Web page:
Names are important, and often have significant meaning. This is certainly true in the Bible, and in most great stories as well. In this film, our protagonist is August Pullman. August is a Roman or Latin name that means to grow, to increase (think of the related word, to “augment). I suspect that his last name, Pullman, is exactly what it sounds like. Pull man. As Augie grows through his experiences, he pulls along his fellow man, so that everyone triumphs together.
As students of the Bible, we should see some parallels with Augie’s character and that of young David, in the Old Testament. David doesn’t “look” the way people expect a king to look, but we are told that God judges us not by our outward appearance but rather by what’s in our heart. This is a recurring theme in the movie Wonder. Augie, near the end of the film, bravely faces down a “giant” 7th grader, much as young David faces down the giant Goliath.
The relationship between Augie and his best friend Jack Wills is reminiscent of the friendship between David and Jonathan.
As David grows into a young man, he is rejected by King Saul and lives for a time in isolation as an outcast, but eventually his heart and his character draw more and more people to his side, so that when he finally enters Jerusalem in triumph, he has pulled along most of his fellow Israelites, and David’s triumphs become their triumphs. That, of course, is also the plot of Wonder.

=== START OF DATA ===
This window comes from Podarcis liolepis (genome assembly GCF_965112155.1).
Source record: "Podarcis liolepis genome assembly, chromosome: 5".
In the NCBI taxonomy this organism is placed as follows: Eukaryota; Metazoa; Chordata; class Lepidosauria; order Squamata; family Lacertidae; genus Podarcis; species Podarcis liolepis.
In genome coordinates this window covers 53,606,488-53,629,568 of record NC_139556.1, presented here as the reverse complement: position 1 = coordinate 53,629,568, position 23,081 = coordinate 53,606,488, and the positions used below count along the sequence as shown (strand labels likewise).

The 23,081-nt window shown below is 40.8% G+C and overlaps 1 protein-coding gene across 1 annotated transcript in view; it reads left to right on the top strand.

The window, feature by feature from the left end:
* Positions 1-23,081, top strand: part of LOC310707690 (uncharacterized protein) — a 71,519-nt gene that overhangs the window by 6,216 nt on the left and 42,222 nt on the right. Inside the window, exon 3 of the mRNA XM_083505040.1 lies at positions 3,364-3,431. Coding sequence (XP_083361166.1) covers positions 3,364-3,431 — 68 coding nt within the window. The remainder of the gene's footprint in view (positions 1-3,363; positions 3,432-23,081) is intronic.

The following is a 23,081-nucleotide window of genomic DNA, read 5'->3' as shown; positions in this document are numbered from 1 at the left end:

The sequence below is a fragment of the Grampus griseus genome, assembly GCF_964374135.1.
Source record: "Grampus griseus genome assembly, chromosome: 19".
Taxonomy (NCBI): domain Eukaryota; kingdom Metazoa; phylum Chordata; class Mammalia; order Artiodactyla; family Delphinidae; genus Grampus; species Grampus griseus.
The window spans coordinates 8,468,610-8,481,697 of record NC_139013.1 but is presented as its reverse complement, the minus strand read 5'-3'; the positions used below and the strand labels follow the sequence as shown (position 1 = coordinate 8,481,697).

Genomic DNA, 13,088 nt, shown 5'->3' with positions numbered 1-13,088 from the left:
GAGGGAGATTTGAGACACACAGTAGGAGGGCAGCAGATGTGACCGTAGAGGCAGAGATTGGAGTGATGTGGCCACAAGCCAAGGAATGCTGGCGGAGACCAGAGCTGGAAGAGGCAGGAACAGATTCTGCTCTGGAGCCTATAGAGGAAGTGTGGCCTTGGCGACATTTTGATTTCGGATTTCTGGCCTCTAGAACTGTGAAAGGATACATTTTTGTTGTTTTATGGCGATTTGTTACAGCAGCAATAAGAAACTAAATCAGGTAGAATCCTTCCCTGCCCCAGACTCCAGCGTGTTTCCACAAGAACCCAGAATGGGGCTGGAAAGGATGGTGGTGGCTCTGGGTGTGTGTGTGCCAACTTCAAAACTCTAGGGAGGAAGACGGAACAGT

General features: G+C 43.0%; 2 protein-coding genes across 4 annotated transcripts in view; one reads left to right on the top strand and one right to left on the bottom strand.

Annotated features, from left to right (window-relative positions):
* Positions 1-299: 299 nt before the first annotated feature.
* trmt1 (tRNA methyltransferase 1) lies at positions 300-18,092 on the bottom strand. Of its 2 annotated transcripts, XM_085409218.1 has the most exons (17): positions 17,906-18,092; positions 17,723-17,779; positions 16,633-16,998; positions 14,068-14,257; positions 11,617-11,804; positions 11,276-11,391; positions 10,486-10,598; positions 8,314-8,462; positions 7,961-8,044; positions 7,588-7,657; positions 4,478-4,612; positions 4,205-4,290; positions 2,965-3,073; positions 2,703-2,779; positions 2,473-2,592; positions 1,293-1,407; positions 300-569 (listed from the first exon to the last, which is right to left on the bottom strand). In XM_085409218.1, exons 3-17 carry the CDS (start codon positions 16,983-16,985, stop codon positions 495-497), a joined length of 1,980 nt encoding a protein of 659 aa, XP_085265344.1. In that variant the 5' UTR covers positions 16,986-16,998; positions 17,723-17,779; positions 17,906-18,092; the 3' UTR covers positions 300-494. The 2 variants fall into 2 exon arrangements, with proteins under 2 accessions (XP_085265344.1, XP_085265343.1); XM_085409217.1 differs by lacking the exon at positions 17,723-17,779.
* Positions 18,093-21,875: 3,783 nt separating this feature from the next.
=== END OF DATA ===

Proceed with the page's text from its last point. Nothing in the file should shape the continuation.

Through a Glass, Darkly
In 1 Corinthians 13:12, the Apostle Paul writes that “For now we see in a mirror, dimly, but then we will see face to face. Now I know only in part; then I will know fully, even as I have been fully known.” It’s a great verse, because it implies that what we call “reality”–this world, here and now–may not be the true reality, but just a dim reflection of what is ultimately possible.
There’s a really interesting thread that weaves through the film, where the characters move back and forth between real worlds and imagined worlds. Sometimes in the middle of a difficult situation, Chewbaca or Darth Sidious–characters from the movie Star Wars–will appear inexplicably in the scene. They are, of course figments of Augie’s imagination, but when they appear, usually Augie has some kind of epiphany or moment of clarity.